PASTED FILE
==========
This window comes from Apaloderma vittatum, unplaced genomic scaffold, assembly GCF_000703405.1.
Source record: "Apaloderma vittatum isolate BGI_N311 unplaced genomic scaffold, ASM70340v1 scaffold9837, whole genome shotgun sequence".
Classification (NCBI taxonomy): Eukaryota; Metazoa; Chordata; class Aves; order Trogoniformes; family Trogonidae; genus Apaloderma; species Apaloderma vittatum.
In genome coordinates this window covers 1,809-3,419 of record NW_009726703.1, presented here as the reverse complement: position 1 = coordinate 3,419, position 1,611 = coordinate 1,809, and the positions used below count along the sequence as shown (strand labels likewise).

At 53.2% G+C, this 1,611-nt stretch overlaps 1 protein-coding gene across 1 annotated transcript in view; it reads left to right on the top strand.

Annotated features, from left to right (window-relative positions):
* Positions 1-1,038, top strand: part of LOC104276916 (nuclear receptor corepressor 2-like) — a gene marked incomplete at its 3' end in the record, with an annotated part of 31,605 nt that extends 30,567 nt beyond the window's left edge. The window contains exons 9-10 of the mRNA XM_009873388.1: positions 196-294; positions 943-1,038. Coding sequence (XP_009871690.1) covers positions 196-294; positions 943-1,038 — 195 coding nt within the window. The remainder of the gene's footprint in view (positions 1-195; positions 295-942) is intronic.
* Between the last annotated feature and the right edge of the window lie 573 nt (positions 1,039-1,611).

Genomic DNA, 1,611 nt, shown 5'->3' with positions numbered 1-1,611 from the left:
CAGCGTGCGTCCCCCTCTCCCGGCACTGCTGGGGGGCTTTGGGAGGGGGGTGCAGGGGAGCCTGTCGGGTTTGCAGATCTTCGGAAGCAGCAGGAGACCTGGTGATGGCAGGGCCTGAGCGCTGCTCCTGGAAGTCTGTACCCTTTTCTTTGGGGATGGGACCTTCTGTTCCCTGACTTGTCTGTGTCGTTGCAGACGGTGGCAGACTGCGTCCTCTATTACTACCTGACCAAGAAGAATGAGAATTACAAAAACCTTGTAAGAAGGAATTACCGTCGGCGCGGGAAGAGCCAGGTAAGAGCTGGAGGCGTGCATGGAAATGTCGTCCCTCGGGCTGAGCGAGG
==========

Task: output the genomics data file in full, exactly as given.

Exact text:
This window comes from Apaloderma vittatum, unplaced genomic scaffold, assembly GCF_000703405.1.
Source record: "Apaloderma vittatum isolate BGI_N311 unplaced genomic scaffold, ASM70340v1 scaffold9837, whole genome shotgun sequence".
Classification (NCBI taxonomy): Eukaryota; Metazoa; Chordata; class Aves; order Trogoniformes; family Trogonidae; genus Apaloderma; species Apaloderma vittatum.
In genome coordinates this window covers 1,809-3,419 of record NW_009726703.1, presented here as the reverse complement: position 1 = coordinate 3,419, position 1,611 = coordinate 1,809, and the positions used below count along the sequence as shown (strand labels likewise).

At 53.2% G+C, this 1,611-nt stretch overlaps 1 protein-coding gene across 1 annotated transcript in view; it reads left to right on the top strand.

Annotated features, from left to right (window-relative positions):
* Positions 1-1,038, top strand: part of LOC104276916 (nuclear receptor corepressor 2-like) — a gene marked incomplete at its 3' end in the record, with an annotated part of 31,605 nt that extends 30,567 nt beyond the window's left edge. The window contains exons 9-10 of the mRNA XM_009873388.1: positions 196-294; positions 943-1,038. Coding sequence (XP_009871690.1) covers positions 196-294; positions 943-1,038 — 195 coding nt within the window. The remainder of the gene's footprint in view (positions 1-195; positions 295-942) is intronic.
* Between the last annotated feature and the right edge of the window lie 573 nt (positions 1,039-1,611).

Genomic DNA, 1,611 nt, shown 5'->3' with positions numbered 1-1,611 from the left:
CAGCGTGCGTCCCCCTCTCCCGGCACTGCTGGGGGGCTTTGGGAGGGGGGTGCAGGGGAGCCTGTCGGGTTTGCAGATCTTCGGAAGCAGCAGGAGACCTGGTGATGGCAGGGCCTGAGCGCTGCTCCTGGAAGTCTGTACCCTTTTCTTTGGGGATGGGACCTTCTGTTCCCTGACTTGTCTGTGTCGTTGCAGACGGTGGCAGACTGCGTCCTCTATTACTACCTGACCAAGAAGAATGAGAATTACAAAAACCTTGTAAGAAGGAATTACCGTCGGCGCGGGAAGAGCCAGGTAAGAGCTGGAGGCGTGCATGGAAATGTCGTCCCTCGGGCTGAGCGAGG